Bling is now more commonly used to refer specifically to flashy types of jewelry, including earrings, necklaces, watches, body jewelry, rings and grillz (braces and caps for the teeth). Of course it can also include other accessories such as cell phones or even jeweled glasses or purses. Bling is commonly associated with diamonds and other precious gems, and precious metal such as gold and platinum. This term has become so universally accepted it was actually added to Webster’s Dictionary in 2002.

Hip Hop has made ornate jewelry as prevalent for men as for women. The popularity of Hip Hop culture and bling has drawn a lot more attention to larger pieces of jewelry that are selected to become the center of focus, not to just add to the overall outfit. Hip Hop artists can be seen on music videos sporting huge link chains in gold and platinum with large diamond and gem-encrusted pendants. The designs are specifically designed for men, with heavier weight and larger scale.

Bling is big, bling is flashy, and bling is meant to impress. It is meant to symbolize success. The use of various symbols including dollar signs, ornate crosses and other religious symbols, gambling symbols, and even different breeds of dogs and animals are all popular within the Hip Hop jewelry world.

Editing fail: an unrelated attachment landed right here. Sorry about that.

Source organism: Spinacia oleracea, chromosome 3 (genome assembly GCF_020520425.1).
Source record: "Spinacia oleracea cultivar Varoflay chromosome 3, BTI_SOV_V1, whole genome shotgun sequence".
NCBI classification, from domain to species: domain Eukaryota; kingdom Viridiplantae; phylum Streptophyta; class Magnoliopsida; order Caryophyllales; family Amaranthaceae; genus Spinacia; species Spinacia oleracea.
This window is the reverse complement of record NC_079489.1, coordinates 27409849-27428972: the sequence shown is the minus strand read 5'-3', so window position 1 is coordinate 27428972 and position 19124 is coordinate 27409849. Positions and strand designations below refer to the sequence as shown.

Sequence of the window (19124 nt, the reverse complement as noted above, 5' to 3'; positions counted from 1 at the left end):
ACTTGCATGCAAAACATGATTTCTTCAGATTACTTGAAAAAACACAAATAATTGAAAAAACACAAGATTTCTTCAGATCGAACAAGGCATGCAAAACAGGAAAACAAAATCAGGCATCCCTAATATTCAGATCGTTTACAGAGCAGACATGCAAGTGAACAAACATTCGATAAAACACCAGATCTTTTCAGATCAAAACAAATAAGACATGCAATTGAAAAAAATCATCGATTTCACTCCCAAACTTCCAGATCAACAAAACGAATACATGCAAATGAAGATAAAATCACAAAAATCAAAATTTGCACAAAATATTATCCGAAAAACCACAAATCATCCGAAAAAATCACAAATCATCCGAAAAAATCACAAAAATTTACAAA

Bracelets and necklaces tend to be very large link or dog collar-type chains, however solid bracelets are also very popular for both men and women. Rings tend to be chunky, wide, and feature multiple small diamond chips or several larger diamonds, either real diamonds or cubic zirconia, depending on your budget, in elaborate patterns and designs. There is a general sense of more is better with regards to wearing Bling. Rarely will you find any piece being worn alone. More typically, pieces are worn in multiples.

Jewelry designers outside the Hip Hop world have integrated the concepts of large, heavy, and flashy elements into their own jewelry lines. Over the last ten years jewelry styles have definitely been impacted by the Bling style, becoming larger, bulkier, and more ornate. You can now find Bling-style jewelry everywhere from fine jewelry designers to department stores. Available Bling jewelry ranges from the high-end, in gold and platinum with genuine gem,s to the more affordable, in sterling silver with simulated gems. Today, everyone can sport a little Bling.

My Master’s Degree – How Should I Talk And Write About It?